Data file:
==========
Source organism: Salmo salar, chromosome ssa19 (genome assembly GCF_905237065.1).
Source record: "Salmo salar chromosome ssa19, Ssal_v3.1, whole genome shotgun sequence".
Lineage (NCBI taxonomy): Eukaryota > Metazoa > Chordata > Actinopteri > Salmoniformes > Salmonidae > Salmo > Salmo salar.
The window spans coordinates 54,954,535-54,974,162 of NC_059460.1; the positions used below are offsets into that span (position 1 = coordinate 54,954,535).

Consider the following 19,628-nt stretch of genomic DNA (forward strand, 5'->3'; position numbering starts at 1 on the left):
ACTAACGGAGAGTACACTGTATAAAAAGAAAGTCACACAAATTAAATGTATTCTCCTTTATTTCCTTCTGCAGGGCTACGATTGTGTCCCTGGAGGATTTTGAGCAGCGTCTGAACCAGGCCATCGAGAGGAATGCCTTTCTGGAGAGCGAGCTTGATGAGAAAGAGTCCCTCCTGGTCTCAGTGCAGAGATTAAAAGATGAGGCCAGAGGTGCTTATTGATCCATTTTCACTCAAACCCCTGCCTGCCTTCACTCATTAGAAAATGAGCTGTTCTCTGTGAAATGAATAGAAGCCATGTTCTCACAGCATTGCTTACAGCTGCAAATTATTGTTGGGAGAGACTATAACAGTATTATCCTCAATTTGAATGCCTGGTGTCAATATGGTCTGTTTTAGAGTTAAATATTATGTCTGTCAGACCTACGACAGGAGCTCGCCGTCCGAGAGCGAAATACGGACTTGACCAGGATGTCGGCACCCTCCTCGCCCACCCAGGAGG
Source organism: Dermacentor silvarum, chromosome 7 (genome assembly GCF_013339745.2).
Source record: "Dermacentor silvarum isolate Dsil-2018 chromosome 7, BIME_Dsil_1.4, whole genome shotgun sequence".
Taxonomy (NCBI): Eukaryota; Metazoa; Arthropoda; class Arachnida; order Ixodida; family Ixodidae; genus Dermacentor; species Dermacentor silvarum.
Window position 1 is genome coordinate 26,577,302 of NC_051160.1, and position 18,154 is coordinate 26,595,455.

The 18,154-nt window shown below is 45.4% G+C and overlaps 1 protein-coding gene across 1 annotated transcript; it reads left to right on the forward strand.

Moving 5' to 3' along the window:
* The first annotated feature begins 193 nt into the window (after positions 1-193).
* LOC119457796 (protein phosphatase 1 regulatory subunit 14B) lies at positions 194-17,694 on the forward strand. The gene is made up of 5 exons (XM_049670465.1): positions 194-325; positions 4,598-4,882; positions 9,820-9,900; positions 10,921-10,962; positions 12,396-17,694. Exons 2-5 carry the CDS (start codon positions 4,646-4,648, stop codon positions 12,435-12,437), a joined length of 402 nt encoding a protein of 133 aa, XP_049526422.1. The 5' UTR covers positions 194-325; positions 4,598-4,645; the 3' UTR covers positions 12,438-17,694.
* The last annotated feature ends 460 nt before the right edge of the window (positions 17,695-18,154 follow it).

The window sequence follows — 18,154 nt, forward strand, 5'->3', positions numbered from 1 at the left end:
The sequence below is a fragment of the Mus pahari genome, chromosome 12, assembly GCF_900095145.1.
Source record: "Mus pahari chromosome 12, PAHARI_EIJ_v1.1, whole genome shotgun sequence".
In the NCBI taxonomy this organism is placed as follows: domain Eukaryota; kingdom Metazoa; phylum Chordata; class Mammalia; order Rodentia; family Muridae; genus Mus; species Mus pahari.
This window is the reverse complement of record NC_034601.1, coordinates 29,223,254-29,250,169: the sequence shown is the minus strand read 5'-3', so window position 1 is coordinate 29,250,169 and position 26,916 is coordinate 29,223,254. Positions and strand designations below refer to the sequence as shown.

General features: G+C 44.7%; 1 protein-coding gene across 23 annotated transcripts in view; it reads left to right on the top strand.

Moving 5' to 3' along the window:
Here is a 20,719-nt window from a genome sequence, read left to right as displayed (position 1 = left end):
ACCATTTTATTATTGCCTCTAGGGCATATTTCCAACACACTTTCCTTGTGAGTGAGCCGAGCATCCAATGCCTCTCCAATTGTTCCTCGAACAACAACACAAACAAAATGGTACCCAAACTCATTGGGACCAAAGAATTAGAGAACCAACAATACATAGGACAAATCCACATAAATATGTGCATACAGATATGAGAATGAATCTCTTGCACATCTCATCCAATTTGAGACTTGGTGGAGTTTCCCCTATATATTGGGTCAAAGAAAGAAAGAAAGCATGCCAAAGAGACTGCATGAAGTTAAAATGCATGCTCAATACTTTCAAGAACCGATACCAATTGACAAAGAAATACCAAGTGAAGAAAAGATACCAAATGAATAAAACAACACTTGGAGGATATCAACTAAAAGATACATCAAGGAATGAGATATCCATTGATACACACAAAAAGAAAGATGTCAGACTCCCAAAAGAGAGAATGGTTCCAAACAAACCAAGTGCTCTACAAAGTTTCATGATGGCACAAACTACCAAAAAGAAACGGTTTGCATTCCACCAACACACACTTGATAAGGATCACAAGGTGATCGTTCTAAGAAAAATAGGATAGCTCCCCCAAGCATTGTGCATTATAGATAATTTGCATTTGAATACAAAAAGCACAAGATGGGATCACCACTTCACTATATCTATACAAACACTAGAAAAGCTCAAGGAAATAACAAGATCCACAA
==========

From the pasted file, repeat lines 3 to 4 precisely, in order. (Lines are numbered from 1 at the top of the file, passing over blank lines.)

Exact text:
Lineage (NCBI taxonomy): Eukaryota > Metazoa > Chordata > Actinopteri > Salmoniformes > Salmonidae > Salmo > Salmo salar.
The window spans coordinates 54,954,535-54,974,162 of NC_059460.1; the positions used below are offsets into that span (position 1 = coordinate 54,954,535).